Posted by tggokul on July 11, 2009
Network computing in its latest edition has my post on something that is very close to my heart . What is really unified communication and what aspects of unified communication is relevant in today’s world. My U2C manifesto.
Have a read and let me know what you think
Posted in Cisco, Voice 2.0, VoIP/IMS, Web 2.0 | Leave a Comment »
Posted by tggokul on June 3, 2009
I was having some internal discussions when one of my bosses told me that he heard from one of his acquantaince who works for company X that their SIP implementation is light years ahead of their competitions. That ticked me off.
I hear similar claims from lot of the big companies like Avaya/Cisco/Nortel and it never ceases to amaze me their lack of understanding especially when it comes to SIP. SIP now no more is a techie’s delight. It has become a marketing weapon and claims on who has got the better SIP seems to be the order of the day rather than a prudent discussion on what can SIP do for the world. And yes I am disappointed that SIP is today being misused like this.
Anybody saying that their SIP is better is like me saying the electricity I have in my house is better than my neighbor’s!!! It is that ridiculous. What matters are the devices that “electricity” powers. SIP is the same, the greatness lies in the seamless effort taken for the devices which it empowers to communicate with.
For an open standard like SIP, greatness is measured by how many devices your stack has interoped with and the track record of Cisco/Avaya are dismal. If I were to pick a good SIP stack it would be openSIP. They outclass everybody else wrt to interop and they are by far the best when it comes to performance They were earlier called openSER and at that time when I used them they could do I think a million calls in BHCA!!!!! Oh, did I mention they are open source?
This is my grouse. We have been communicating donkey years (TDM included) and nobody really cared what the underlying signalling protocol was. Why is there a new found respect for SIP (which is just another signaling protocol) and why are these companies fighting over this? What this essentially shows is that innovation has come to a grinding halt and there is nothing else the top companies are able to boast about. Hence they are harping on something as mundane as “we have the better SIP”.
Anyway, SIP is old and so retro :) and the techies have moved to other things. Perfect example HD VoIP. They use SIP as well. In fact I read an interesting thought by Pulver that these HD devices should be identified by the SIP URI. You don’t see him talking about SIP per se. Reason is SIP in essence is just a platform and historically users never care about platform. They care about what they can experience or the solutions that these platforms power.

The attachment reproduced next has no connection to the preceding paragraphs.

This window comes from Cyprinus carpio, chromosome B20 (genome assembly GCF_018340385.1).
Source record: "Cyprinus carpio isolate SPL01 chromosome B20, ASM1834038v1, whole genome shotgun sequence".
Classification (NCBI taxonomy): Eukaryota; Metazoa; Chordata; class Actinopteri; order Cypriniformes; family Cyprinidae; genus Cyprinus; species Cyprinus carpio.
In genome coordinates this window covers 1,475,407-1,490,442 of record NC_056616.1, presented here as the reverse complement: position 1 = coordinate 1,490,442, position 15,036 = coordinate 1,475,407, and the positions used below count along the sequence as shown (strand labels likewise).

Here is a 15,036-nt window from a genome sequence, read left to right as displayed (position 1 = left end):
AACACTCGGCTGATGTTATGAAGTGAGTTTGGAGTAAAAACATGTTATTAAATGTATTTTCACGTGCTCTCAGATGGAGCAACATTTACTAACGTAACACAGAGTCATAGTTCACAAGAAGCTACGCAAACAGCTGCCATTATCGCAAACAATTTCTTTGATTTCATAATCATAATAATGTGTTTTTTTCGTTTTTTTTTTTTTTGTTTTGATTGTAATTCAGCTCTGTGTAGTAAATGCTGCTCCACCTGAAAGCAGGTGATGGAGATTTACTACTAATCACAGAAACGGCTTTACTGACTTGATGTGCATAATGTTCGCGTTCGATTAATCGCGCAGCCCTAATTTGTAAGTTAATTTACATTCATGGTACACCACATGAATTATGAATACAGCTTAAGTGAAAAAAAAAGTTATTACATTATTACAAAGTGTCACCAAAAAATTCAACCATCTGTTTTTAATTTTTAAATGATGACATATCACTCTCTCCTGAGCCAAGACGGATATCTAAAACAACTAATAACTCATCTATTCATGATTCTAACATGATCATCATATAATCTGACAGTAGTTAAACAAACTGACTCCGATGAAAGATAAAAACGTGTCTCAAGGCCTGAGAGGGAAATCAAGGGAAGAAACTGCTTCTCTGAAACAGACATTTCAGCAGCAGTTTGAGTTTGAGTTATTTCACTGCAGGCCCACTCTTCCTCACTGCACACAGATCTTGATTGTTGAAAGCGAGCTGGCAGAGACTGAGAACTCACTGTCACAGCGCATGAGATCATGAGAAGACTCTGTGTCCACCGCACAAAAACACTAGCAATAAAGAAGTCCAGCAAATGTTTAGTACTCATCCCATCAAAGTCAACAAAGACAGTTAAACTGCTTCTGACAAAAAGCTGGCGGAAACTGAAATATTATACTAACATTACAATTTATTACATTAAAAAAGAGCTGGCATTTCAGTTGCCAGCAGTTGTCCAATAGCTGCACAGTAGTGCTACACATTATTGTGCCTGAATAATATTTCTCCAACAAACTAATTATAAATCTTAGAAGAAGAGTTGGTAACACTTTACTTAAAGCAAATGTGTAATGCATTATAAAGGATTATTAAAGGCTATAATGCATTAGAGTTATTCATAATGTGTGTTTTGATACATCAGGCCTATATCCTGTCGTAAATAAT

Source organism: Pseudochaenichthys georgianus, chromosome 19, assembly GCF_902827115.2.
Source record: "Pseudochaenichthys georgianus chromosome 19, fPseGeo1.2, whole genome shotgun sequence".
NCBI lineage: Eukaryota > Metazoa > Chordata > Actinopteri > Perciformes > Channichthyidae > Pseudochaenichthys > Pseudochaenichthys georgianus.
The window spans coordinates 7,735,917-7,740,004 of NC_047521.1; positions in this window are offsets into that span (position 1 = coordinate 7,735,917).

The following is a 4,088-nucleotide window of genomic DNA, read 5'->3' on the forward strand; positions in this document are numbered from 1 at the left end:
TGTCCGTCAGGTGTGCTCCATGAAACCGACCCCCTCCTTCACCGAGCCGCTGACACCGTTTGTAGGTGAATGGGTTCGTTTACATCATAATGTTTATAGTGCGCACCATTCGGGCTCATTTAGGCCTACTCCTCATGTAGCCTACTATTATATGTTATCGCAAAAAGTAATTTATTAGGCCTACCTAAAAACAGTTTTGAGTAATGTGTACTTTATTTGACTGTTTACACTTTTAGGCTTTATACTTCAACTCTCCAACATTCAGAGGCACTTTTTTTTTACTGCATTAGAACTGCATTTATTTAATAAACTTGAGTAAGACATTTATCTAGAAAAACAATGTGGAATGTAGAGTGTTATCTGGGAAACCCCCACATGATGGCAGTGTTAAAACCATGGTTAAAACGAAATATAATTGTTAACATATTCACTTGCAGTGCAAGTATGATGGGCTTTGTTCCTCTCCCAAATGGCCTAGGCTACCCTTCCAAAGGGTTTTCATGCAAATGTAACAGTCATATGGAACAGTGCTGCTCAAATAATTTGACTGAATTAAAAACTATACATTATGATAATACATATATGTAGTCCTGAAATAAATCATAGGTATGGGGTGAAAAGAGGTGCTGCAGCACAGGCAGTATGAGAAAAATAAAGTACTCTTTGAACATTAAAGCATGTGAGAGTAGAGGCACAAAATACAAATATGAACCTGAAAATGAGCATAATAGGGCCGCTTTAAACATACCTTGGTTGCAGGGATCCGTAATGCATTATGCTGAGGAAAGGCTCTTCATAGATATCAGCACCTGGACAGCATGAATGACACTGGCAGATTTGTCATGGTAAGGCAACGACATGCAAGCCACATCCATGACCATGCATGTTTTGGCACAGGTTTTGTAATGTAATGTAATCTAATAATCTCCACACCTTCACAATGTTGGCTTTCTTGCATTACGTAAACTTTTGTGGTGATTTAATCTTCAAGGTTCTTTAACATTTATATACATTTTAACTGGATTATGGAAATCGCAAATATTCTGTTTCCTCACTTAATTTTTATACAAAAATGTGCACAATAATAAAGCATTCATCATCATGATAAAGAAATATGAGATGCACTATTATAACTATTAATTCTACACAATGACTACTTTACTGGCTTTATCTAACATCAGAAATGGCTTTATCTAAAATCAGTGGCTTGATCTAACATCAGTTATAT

Any discussion on superior SIP according to me is meaningless and shows the lack of thought leadership in the companies that run these kinds of campaigns.
Posted in Cisco, VoIP/IMS | 3 Comments »
Posted by tggokul on April 22, 2009
I am back after travelling for two weeks within the US and most of my time was spent at iQor, a BPO customer (outbound collections) of my current employer. My guys have been involved in some of the work there within iQor, and they were raving about the vision and goals of iQor. Well, as the saying goes you can take Gokul away from technology, but never take the technologist away from Gokul And so, I planned a visit to see what these guys were upto.
Even before I got to know the different technology initiatives iQor was working on, what intrigued me the most was the fact that a BPO was actually investing so much time and money in innovation. The typical BPOs I have been dealing with for the last few years have always looked at vendors ( could be the product vendors like Avaya/Cisco/Nortel, or at SIs like ourselves) to guide them on technology and in fact they have gone to the extent of saying that they are not interested in technology at all and all they care about is being insulated from the obsolescence of the technology. But not iQor.Their technology team pushes whatever platform they are working on to the hilt and then develop applications on top of that would make more sense to their business and eventually be cost effective. So if they faced a problem in the solution provided by the product vendor, what do they do? Develop customized applications!!